My Worry: Everybody's hurt, and a bunch of those who aren't hurt are clearly in the very last stages of their career. Clint Dempsey has one goal in his last 14 regular season games, and Ozzie Alonso can only look like Ozzie Alonso for 45 minutes at a time, and can anyone honestly say that Chad Marshall or Gustav Svensson have been as good as they were last year?
On top of that, they do not make good adjustments:
If you're playing without a playmaker, you've got to figure out how to turn defense into offense. Seattle don't do that.
Things are not hopeless, but they're pretty bleak.
Real Salt Lake
RSL ended last year as one of the most open, fun and exciting attacking teams in the league. And while they weren't exactly an airtight, shut-it-all-down defensive unit, they were mostly pretty good and mostly pretty solid.
That mostly hasn't been the case so far in 2018 as they've bounced between decent enough wins and "oh my god what are you doing" losses. On Saturday against D.C. they flashed at least a little bit of their old verve in the build-up:
Corey Baird's a real one. He'll leave some goals on the table – he's not a great finisher at this point – but his willingness to work his ass off and always give his teammates a run to aim at has been livening things up over the last few weeks. I think he's claimed the starting No. 9 spot for now, and isn't playing like he wants to give it up.
This team should start to score more regularly than they managed in March and early April.
My Worry: They still can't defend at all. It's starting upfield, but it gets catastrophic in central midfield and both fullback slots have been open wounds all year long.
You don't give up two against 10-man D.C. United if you're playing at all well. RSL should be happy for the three points and everything, but the performance left a ton to be desired.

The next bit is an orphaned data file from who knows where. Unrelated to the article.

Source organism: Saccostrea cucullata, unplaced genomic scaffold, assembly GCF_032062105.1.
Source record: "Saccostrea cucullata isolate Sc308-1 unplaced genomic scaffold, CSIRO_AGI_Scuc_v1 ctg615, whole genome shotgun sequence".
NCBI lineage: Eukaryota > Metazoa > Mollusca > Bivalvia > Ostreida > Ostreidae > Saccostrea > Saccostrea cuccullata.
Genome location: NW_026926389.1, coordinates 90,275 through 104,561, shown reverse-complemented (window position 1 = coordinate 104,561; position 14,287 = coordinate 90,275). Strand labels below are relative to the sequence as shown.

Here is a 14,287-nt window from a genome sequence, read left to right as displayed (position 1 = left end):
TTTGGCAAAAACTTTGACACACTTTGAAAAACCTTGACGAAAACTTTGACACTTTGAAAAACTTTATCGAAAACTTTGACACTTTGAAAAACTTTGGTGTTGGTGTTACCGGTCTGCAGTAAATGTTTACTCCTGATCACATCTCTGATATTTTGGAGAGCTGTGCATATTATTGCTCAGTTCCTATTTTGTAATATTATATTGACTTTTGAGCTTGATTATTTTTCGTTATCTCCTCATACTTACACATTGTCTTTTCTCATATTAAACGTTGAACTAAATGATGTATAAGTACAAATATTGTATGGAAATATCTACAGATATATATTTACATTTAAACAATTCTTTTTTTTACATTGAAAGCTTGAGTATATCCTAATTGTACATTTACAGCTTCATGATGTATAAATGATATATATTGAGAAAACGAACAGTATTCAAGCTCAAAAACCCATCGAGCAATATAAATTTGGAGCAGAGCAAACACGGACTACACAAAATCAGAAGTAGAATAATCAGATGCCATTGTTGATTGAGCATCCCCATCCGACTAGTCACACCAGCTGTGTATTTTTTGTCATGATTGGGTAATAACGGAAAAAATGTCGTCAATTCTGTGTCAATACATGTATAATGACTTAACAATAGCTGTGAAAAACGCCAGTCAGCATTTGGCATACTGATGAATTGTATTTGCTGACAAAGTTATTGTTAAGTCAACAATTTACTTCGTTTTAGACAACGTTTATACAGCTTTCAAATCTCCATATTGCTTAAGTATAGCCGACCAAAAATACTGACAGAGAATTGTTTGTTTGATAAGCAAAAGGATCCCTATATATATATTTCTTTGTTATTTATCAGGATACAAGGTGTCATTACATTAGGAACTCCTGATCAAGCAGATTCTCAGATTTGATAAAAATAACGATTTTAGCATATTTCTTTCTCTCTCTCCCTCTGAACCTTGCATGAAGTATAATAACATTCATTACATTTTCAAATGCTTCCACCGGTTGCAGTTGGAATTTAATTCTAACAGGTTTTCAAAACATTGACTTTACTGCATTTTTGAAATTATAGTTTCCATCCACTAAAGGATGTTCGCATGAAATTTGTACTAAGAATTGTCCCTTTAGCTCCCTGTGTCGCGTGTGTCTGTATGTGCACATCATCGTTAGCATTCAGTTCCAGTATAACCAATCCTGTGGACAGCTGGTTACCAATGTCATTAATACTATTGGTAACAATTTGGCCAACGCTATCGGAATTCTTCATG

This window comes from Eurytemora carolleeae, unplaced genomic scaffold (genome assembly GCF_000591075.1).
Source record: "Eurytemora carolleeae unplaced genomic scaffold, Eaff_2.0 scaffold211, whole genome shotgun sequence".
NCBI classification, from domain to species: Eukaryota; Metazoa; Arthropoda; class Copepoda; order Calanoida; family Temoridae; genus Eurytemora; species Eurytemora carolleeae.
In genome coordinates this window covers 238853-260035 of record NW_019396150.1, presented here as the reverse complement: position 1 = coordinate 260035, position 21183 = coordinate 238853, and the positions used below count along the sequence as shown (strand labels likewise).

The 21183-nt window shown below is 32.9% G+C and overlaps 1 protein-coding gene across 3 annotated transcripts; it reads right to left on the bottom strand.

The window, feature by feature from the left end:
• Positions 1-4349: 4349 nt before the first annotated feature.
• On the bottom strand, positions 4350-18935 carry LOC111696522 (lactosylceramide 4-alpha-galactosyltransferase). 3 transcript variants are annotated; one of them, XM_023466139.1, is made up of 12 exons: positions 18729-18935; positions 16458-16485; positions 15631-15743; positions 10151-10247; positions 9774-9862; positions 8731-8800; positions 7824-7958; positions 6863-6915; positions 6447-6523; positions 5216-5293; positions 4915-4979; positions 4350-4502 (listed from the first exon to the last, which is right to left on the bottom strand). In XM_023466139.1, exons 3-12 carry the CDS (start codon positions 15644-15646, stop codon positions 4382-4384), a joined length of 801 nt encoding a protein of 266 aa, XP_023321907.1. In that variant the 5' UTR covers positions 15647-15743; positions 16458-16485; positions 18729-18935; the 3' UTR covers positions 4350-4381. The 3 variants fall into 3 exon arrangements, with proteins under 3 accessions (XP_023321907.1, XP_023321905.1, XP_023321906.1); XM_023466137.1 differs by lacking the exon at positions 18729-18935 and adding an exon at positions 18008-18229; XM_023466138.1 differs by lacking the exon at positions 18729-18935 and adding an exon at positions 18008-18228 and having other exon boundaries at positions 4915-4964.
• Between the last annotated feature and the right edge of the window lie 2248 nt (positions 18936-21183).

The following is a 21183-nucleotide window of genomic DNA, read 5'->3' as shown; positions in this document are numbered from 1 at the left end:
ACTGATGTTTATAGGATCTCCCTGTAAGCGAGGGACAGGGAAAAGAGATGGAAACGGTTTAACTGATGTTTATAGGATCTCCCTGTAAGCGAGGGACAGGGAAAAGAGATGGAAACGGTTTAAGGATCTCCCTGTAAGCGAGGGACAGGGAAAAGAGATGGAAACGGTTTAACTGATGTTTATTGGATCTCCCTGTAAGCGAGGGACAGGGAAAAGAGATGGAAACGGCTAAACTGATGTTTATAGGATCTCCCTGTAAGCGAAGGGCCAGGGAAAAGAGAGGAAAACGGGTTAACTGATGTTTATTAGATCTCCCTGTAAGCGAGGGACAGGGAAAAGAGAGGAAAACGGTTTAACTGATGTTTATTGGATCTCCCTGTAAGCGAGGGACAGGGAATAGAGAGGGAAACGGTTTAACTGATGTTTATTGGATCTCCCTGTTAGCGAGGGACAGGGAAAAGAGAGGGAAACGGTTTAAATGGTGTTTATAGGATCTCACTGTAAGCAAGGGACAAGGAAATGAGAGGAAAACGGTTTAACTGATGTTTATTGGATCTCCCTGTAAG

They've got a lot of individual talent, especially in attack.
My Worry: The most expensive defense in the league has thus far been a tire fire, week after week after week. Calen and Bobby took a shot at diagnosing it:
I don't entirely agree with their analysis, but this point is one I'll sign on for: The Galaxy, when they push up, lose all their connection. It's a block of five attackers, and a block of five defenders, and other than Ashley Cole there are no two-way players (and it's really charitable to call Cole any kind of defensive presence these days).
So when the ball is lost, the Galaxy are extraordinarily vulnerable. There's no working in sync to win it back, and there's no quick transitions to drive it forward on the rare occasions when they do.
LA quite obviously have the talent to be one of the best teams in the league, but does anyone really think they'll get there?
The 'Caps actually dominated that game against Houston on Friday, twice fighting back from a goal down and certainly creating enough chances to win the game. Just in terms of robust physicality, they are in on almost every challenge and able to dominate on most set piece situations (both goals against the Dynamo came via restarts – though it should be noted those were Vancouver's first set-piece goals of the season, and yes that's kind of surprising).
Plus Alphonso Davies has been really, really good at driving the game forward off the dribble. He's a weapon in that regard unlike any other in the league.